Greenland’s Indigenous population supports sand extraction and exports amid a rapidly growing global demand for these resources
A survey of 1000 adults in Greenland by a McGill University-led research team concluded that a large majority of Greenlanders – 3 out of 4 Greenlanders – support sand extraction and sand exports left by the melting ice sheet.
It is worth noting that 90% of Greenland’s population is Indigenous.
90% of Greenland’s population is Indigenous
A considerable number of Greenlanders want their leadership to assess the impact of sand extraction and exports on both the environment and the economy.
Furthermore, when it comes to who mines the sand, the majority prefer local involvement to foreign collaboration.
Substantial amounts of sand and gravel are ending up being deposited along the coasts of Greenland as a result of climate change.
This sand deposition comes amid a rapidly growing global demand for these resources and as the research shows, Greenlanders want to extract and export it.
This is because the abundance of sand and gravel puts Greenland in a position whereby it can become a global exporter of aggregates. In time, this will bring prosperity to the country.
Surprising support for resource exploitation
“We were quite surprised to learn that there was such a high level of local support for exploiting the sand,”
We were quite surprised to learn that there was such a high level of local support for exploiting the sand
“This work clearly shows how an increasingly globalized Arctic Indigenous population wants to be and should be a part of the decision-making processes when discussing how Arctic communities can adapt to accelerated Arctic changes,” comments Mette Bendixen, an assistant professor in McGill University’s Geography Department and the first author on the recent study in Nature Sustainability.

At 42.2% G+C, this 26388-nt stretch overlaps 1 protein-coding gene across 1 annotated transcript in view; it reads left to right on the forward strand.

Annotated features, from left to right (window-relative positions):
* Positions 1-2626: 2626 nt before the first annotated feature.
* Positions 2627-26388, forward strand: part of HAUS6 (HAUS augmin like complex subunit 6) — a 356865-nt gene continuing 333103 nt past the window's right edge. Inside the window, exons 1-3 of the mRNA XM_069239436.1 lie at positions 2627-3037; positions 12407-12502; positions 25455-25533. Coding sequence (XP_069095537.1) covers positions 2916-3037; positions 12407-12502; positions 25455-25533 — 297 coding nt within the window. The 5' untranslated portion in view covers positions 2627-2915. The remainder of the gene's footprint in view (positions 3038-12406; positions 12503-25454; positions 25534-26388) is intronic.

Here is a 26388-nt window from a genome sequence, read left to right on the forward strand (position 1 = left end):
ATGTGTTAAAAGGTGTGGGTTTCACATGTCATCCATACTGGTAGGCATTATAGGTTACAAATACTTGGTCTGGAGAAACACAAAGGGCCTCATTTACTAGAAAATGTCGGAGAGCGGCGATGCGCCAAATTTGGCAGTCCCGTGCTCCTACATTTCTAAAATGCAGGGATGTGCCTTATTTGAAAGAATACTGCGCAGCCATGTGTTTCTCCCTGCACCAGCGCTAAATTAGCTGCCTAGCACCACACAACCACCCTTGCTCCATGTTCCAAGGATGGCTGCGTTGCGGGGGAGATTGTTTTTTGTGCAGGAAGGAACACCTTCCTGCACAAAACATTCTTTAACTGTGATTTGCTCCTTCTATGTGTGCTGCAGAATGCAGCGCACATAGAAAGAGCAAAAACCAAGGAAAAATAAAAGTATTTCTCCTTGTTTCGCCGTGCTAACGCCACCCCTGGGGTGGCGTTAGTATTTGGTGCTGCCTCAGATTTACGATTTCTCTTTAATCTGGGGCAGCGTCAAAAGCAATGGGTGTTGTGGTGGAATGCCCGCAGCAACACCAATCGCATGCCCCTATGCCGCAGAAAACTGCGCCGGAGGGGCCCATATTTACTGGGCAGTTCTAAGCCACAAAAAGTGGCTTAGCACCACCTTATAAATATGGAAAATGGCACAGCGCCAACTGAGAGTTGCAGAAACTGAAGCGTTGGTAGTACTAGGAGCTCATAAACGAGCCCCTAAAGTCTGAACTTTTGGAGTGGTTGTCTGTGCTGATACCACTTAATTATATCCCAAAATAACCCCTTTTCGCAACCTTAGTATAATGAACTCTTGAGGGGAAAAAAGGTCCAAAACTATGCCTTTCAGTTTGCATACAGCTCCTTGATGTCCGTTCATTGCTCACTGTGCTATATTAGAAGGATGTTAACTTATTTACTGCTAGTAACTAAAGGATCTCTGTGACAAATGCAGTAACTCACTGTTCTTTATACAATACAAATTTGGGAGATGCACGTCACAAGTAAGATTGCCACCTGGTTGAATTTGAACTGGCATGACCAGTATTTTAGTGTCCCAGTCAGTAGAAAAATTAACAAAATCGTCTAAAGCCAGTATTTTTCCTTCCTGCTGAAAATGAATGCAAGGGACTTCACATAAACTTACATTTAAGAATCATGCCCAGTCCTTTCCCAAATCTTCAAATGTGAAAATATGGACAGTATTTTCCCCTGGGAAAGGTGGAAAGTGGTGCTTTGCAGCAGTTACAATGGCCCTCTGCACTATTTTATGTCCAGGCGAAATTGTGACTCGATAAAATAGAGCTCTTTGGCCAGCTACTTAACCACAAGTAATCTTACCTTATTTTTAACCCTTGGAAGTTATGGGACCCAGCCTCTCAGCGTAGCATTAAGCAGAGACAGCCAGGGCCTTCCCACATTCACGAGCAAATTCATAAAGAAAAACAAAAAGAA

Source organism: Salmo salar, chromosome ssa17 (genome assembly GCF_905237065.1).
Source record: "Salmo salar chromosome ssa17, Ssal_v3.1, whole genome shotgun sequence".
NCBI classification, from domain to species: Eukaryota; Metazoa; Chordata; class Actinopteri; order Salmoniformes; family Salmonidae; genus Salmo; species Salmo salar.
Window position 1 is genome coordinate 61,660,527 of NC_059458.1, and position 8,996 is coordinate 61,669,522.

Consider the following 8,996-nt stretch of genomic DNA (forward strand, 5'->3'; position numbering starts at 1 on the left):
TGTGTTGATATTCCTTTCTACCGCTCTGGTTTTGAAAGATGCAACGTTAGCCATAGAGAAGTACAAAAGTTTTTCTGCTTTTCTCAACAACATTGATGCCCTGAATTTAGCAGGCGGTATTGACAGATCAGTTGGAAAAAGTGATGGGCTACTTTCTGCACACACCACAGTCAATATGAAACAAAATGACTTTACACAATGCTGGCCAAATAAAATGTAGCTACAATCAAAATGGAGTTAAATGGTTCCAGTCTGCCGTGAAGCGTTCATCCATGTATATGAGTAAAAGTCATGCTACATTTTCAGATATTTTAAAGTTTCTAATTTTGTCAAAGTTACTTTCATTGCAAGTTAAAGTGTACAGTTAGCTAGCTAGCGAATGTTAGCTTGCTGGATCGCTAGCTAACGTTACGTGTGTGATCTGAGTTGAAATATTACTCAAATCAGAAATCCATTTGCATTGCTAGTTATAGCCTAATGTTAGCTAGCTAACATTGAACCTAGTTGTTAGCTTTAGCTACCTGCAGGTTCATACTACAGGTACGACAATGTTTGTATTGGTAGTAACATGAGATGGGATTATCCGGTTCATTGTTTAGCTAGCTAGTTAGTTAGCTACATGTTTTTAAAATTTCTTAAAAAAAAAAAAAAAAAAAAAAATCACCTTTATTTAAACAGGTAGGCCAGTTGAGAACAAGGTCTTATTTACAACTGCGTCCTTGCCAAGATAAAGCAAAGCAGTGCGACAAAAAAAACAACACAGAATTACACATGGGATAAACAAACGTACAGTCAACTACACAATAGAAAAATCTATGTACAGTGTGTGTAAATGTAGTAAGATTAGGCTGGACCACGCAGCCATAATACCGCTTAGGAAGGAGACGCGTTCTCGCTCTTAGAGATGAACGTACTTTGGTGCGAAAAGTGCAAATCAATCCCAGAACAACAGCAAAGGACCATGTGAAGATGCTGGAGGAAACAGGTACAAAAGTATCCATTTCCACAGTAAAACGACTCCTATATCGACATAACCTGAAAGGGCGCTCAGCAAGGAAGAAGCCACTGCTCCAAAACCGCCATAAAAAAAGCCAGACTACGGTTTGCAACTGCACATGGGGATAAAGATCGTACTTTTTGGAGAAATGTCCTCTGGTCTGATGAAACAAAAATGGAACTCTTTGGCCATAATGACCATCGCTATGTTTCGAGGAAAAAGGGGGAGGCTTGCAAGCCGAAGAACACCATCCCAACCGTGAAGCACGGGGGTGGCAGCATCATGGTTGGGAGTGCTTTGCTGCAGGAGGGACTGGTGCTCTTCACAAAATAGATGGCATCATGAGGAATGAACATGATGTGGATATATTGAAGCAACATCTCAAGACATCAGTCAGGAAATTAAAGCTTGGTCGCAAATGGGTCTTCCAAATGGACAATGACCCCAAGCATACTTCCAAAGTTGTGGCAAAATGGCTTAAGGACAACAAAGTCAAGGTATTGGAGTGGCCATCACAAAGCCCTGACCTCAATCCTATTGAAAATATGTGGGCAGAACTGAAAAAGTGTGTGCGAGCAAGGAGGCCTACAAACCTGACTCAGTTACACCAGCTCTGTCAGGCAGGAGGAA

First study to consider opinions of local population
This is the first study to look into local perspectives on the topic of mining activities. In the past, sand extraction and other similar processes have been met with fierce local opposition.
Previous research had focussed on the negative aspects of climate adaptation and mining impacts in Greenland, rarely touching upon the thoughts and feelings of Greenland’s population.
The authors of this study show how Greenland could benefit from extracting and exporting sand and gravel, and how the local Indigenous population support this opportunity.
Future research will seek to understand more about the economic, socio-ecological and psychosocial effects of opportunistic climate adaptation actions in the Arctic. This will serve to guide future policy and planning and ensure that cultural values, local knowledge and civic participation is included throughout the process.
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